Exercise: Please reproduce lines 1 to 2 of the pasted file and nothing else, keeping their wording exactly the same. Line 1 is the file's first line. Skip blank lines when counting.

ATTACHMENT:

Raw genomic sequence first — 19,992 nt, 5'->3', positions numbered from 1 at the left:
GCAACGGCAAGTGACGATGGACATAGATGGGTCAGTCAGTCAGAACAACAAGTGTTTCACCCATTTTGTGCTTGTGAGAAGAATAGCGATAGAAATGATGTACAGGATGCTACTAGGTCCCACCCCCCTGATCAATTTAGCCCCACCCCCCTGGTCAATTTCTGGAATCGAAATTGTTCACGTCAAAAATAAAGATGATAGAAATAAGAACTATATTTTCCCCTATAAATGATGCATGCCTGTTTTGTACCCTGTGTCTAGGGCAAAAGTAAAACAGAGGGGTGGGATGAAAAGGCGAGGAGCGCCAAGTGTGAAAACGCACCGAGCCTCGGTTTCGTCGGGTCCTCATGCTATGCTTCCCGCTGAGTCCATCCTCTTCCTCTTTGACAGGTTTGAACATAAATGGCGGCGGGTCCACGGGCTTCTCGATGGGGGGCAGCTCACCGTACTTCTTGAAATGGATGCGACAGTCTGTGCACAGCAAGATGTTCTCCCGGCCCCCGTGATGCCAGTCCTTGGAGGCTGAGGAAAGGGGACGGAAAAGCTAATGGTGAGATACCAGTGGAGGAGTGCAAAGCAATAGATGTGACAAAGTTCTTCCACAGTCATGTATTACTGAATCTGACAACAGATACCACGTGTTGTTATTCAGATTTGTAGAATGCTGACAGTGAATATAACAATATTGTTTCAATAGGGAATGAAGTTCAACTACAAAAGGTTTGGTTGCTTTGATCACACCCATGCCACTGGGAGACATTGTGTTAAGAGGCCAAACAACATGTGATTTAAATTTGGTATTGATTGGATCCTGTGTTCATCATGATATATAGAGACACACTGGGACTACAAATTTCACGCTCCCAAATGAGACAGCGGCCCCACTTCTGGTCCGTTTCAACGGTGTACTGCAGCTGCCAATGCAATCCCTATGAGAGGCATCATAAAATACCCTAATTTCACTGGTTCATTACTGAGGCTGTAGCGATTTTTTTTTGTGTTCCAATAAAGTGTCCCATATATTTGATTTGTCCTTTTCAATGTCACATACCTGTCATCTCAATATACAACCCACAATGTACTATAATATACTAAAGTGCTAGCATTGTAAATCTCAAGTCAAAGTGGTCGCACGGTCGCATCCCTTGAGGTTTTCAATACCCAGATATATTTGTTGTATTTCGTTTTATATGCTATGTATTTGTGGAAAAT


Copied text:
Raw genomic sequence first — 19,992 nt, 5'->3', positions numbered from 1 at the left:
GCAACGGCAAGTGACGATGGACATAGATGGGTCAGTCAGTCAGAACAACAAGTGTTTCACCCATTTTGTGCTTGTGAGAAGAATAGCGATAGAAATGATGTACAGGATGCTACTAGGTCCCACCCCCCTGATCAATTTAGCCCCACCCCCCTGGTCAATTTCTGGAATCGAAATTGTTCACGTCAAAAATAAAGATGATAGAAATAAGAACTATATTTTCCCCTATAAATGATGCATGCCTGTTTTGTACCCTGTGTCTAGGGCAAAAGTAAAACAGAGGGGTGGGATGAAAAGGCGAGGAGCGCCAAGTGTGAAAACGCACCGAGCCTCGGTTTCGTCGGGTCCTCATGCTATGCTTCCCGCTGAGTCCATCCTCTTCCTCTTTGACAGGTTTGAACATAAATGGCGGCGGGTCCACGGGCTTCTCGATGGGGGGCAGCTCACCGTACTTCTTGAAATGGATGCGACAGTCTGTGCACAGCAAGATGTTCTCCCGGCCCCCGTGATGCCAGTCCTTGGAGGCTGAGGAAAGGGGACGGAAAAGCTAATGGTGAGATACCAGTGGAGGAGTGCAAAGCAATAGATGTGACAAAGTTCTTCCACAGTCATGTATTACTGAATCTGACAACAGATACCACGTGTTGTTATTCAGATTTGTAGAATGCTGACAGTGAATATAACAATATTGTTTCAATAGGGAATGAAGTTCAACTACAAAAGGTTTGGTTGCTTTGATCACACCCATGCCACTGGGAGACATTGTGTTAAGAGGCCAAACAACATGTGATTTAAATTTGGTATTGATTGGATCCTGTGTTCATCATGATATATAGAGACACACTGGGACTACAAATTTCACGCTCCCAAATGAGACAGCGGCCCCACTTCTGGTCCGTTTCAACGGTGTACTGCAGCTGCCAATGCAATCCCTATGAGAGGCATCATAAAATACCCTAATTTCACTGGTTCATTACTGAGGCTGTAGCGATTTTTTTTTGTGTTCCAATAAAGTGTCCCATATATTTGATTTGTCCTTTTCAATGTCACATACCTGTCATCTCAATATACAACCCACAATGTACTATAATATACTAAAGTGCTAGCATTGTAAATCTCAAGTCAAAGTGGTCGCACGGTCGCATCCCTTGAGGTTTTCAATACCCAGATATATTTGTTGTATTTCGTTTTATATGCTATGTATTTGTGGAAAAT